But what really annoys me about FIFA is not the unbelievable corruption, it is the fact that the organisation even exists at all. Scandals cannot shake the corridors of power in football if they do not exist. Surely it would be much better for the game if FIFA were scrapped completely and replaced by an assembly of all the heads of each nations FA, who would then vote on major decisions, such as where to host World Cups. Whilst this is still far from perfect, it must be a better idea than the current system of government by an organisation that is grotesquely corrupt.
After an extremely impressive start to the season, Chelsea are currently unbeaten, with many wondering if they can manage to go the entire season without suffering a loss. Most recently, they dispatched a Spurs side that enjoyed several chances in the early stages of the game, but were ultimately outclassed by a far superior outfit
Chelsea are now playing attacking, free flowing football, the type rarely seen at all at Stamford Bridge as Jose Mourinho lamented the lack of top quality striker and relied upon strong defensive performances to snatch results. Now though times are changing; Mourinho has assembled a team of talented players and the balance between them all seems perfect. With Nemanja Matic acting as the anchor in the midfield players like Cesc Fabregas, Oscar and Eden Hazard are given the freedom they need to express themselves going forward.
Last season it felt like Hazard was the only focal point of the team, the only player in the team who could produce a moment of magic and win games by himself. Brazilian's Willian and Oscar were clearly focused on the World Cup and seeing out their defensive duties. However, now all three are playing towards the top of their games and they have benefited hugely from the arrival of Fabregas from Barcelona in the summer.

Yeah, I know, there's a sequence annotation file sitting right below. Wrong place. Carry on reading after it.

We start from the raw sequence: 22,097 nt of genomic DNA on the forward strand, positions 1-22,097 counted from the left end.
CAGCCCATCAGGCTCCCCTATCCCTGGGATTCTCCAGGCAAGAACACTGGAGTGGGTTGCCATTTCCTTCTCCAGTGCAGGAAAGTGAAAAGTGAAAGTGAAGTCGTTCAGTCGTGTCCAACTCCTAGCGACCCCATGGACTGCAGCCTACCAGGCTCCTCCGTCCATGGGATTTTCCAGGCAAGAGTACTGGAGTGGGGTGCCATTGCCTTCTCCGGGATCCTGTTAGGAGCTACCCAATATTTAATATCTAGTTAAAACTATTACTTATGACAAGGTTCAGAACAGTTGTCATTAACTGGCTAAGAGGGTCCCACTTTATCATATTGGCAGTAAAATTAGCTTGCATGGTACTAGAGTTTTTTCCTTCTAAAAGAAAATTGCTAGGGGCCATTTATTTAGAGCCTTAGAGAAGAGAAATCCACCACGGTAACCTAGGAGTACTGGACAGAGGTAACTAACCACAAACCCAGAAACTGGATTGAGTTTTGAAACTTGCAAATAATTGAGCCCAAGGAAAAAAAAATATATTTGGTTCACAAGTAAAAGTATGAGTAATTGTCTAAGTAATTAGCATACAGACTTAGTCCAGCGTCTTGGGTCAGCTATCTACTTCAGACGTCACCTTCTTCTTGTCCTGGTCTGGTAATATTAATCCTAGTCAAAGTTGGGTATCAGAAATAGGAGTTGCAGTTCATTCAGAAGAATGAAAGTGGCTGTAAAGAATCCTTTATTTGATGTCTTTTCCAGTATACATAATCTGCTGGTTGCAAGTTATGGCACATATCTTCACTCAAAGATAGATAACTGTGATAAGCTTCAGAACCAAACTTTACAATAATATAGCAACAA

The Spaniard has brought calmness to the Chelsea midfield and whilst he may not offer the goal threat that recently departed Frank Lampard did, he can control games. He sees passes that others don’t, he isn’t afraid to try dangerous passes and nine times out of ten they come off, which has led to him registering the most assists in Europe's top 5 leagues.
Of course the added bonus of this is that teams are now focused on Fabregas and trying to stop him from playing those incisive passes and controlling the game. This allows Hazard the freedom to play how he wants to play. The Belgian has won an astonishing 66 take ons this season, more than any other player across Europe’s top five leagues. He is clearly loving playing football at the moment, like the rest of the Chelsea side.
Another joy of watching Chelsea play football is the way Branislav Ivanovic bombs forward from his position at right-back. The Serbian has a wonderful gung-ho style which has really developed over the past few years and at times his heat maps are closer to Hazard’s rather than his opposite full-back Cesar Azpilicueta, who certainly enjoys getting forward himself.
Although Arsenal and Manchester City are traditionally better teams to watch, this year Arsenal have suffered far too many injuries whilst the latter do not look as fluid as they did last year. Fans of other sides may not want to admit it but Chelsea are now the team to watch in the Premier League. Alexis Sanchez and Sergio Aguero are both brilliant players but as a team no-one can compete with Chelsea right now. Mourinho may not think that they can go the entire season unbeaten, it is a real possibility, and while all the team are performing the way they are right now, providing there is no sudden injury crisis, it should be Chelsea's aim. Certainly, I think that it is hard to make a case for anybody but Chelsea to win the league this year. It just remains to be seen how close the race is.